Wednesday, 13 January 2016 | 14:30 to 15:30

Title: The Literary Computing Laboratory of ILC-CNR in Pisa: an introduction to research activities and tools.

Speaker: Emiliano Giovannetti (ILC-CNR, Pisa)


The treatment of literary texts and their digital representation have been studied for many years, as evidenced by the proliferation of digital, centralized and distributed archives conceived to collect, preserve and promote literary texts. However, strategic lines for the development of models and computational tools that facilitate the study, the enrichment, the edition and translation of digital texts have not yet been defined. 

The Literary Computing Laboratory (LiCoLab) of the Institute of Computational Linguistics “A. Zampolli” of CNR in Pisa deals with the study, experimentation and application of models and approaches of Computational Linguistics and Knowledge Engineering for the treatment of literary texts. The seminar will include an overview of the activities the LiCoLab is carrying out in the fields of text, context, intertext and software engineering for literary computing. In keywords:

  • text: multilayered textual models, NLP for Digital Humanities, stylometry;

  • context: text ontologies, atypical ontologies, integrated models for lexicon, terminology and ontology representation;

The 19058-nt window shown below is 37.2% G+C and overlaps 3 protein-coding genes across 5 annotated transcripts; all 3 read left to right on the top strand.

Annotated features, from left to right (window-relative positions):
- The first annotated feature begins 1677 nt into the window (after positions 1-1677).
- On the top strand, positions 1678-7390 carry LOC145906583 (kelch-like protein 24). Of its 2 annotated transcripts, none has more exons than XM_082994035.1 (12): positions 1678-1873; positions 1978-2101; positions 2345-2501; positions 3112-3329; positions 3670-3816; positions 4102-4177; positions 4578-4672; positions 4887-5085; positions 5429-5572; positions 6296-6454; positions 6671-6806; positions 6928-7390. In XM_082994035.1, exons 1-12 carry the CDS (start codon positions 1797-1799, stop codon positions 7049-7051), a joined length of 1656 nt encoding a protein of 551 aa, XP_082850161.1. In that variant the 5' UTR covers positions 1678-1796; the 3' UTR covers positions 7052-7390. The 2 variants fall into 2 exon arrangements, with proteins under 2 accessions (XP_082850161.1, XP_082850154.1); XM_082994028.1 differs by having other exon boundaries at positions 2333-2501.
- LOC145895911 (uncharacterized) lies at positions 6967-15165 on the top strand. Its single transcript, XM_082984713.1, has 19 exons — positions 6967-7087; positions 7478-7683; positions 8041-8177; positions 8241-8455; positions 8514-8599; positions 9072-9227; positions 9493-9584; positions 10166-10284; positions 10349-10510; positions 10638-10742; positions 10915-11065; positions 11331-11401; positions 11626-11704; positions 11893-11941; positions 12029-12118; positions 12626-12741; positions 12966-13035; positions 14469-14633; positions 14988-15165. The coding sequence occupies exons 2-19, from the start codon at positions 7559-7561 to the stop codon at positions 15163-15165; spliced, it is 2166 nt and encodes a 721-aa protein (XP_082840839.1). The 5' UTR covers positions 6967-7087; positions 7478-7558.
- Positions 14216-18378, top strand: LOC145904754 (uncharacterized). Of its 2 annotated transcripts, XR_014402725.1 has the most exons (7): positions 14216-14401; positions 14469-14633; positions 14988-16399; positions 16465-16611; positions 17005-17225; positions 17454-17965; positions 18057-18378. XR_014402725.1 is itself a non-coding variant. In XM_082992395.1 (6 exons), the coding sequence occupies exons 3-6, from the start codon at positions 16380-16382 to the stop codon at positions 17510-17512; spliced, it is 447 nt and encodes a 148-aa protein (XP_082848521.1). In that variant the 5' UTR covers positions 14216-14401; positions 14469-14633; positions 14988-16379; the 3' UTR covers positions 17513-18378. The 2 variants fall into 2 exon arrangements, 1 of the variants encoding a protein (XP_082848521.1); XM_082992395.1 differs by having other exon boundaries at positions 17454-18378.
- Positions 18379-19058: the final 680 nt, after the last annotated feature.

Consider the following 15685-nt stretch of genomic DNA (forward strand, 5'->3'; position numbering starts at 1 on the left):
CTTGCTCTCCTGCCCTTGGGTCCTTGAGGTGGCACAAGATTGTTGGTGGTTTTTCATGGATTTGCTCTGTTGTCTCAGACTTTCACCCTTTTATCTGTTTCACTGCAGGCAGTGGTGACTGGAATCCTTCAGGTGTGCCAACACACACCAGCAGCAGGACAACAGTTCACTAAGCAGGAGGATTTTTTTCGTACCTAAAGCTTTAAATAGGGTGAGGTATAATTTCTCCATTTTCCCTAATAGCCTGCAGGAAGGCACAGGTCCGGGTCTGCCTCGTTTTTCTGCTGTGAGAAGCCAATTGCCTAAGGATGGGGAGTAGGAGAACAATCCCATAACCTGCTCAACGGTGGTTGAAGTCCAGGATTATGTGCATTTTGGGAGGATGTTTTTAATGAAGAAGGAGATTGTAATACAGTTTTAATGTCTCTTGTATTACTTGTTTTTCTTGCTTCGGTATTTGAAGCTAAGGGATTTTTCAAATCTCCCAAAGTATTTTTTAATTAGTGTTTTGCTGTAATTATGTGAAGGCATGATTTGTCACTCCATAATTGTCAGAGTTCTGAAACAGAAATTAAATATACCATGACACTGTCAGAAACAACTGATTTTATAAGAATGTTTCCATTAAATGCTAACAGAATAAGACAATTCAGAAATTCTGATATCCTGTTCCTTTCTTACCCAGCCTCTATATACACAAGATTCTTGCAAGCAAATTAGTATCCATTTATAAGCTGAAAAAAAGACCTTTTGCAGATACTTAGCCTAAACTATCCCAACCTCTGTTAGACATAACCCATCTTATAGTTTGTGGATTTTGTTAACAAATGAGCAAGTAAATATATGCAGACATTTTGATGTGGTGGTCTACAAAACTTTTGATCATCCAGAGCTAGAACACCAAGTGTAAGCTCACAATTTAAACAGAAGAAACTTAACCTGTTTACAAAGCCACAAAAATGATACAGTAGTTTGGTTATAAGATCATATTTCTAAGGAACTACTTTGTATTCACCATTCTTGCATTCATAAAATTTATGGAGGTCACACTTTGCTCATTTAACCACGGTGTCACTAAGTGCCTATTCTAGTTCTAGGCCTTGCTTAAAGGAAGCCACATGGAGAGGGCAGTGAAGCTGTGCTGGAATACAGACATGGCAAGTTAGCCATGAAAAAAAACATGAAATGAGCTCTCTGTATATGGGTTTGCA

• intertext: computer-assisted translation, study of existing translations, multi-language lexica;

  • software engineering: community-driven object-oriented design and development of applications for Literary Computing

A brief presentation of the tools developed by the Laboratory will also be provided.

Short bio of the speaker: 

Emiliano Giovannetti got a Degree in Computer Science and a PhD in Information Engineering at the University of Pisa. From 2003 he has worked at the Institute of Computational Linguistics “A. Zampolli” of CNR in Pisa (ILC-CNR) as a fellow researcher and, since 2011, as a researcher. His main interests include: natural language processing, literary computing, computer-assisted translation, knowledge representation and reasoning, ontologies and computational lexicography. Since 2014 he is coordinator of CNR’s Module “Linguistic-semantic techniques to support the translation and the consultation of texts”. He is currently the scientific coordinator of the “Progetto Traduzione del Talmud Babilonese” and head of the Literary Computing Laboratory at ILC.


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